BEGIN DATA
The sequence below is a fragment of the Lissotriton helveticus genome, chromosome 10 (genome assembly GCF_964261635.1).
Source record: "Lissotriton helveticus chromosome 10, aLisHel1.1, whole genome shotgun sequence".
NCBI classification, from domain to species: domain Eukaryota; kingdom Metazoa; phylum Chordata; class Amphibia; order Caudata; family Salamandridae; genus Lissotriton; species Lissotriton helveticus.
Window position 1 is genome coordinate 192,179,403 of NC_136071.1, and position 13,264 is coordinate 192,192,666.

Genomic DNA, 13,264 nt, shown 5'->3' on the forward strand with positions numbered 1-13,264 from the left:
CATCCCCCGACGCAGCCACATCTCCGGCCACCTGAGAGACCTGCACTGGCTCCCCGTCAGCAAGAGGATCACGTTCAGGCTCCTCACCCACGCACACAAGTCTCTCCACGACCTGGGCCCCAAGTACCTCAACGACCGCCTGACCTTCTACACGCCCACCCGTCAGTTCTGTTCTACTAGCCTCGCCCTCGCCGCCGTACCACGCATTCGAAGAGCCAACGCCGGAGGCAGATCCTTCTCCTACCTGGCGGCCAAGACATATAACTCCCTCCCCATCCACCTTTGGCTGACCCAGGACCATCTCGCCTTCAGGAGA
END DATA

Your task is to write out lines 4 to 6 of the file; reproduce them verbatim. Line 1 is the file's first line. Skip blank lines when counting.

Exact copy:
Window position 1 is genome coordinate 192,179,403 of NC_136071.1, and position 13,264 is coordinate 192,192,666.

Genomic DNA, 13,264 nt, shown 5'->3' on the forward strand with positions numbered 1-13,264 from the left:
CATCCCCCGACGCAGCCACATCTCCGGCCACCTGAGAGACCTGCACTGGCTCCCCGTCAGCAAGAGGATCACGTTCAGGCTCCTCACCCACGCACACAAGTCTCTCCACGACCTGGGCCCCAAGTACCTCAACGACCGCCTGACCTTCTACACGCCCACCCGTCAGTTCTGTTCTACTAGCCTCGCCCTCGCCGCCGTACCACGCATTCGAAGAGCCAACGCCGGAGGCAGATCCTTCTCCTACCTGGCGGCCAAGACATATAACTCCCTCCCCATCCACCTTTGGCTGACCCAGGACCATCTCGCCTTCAGGAGA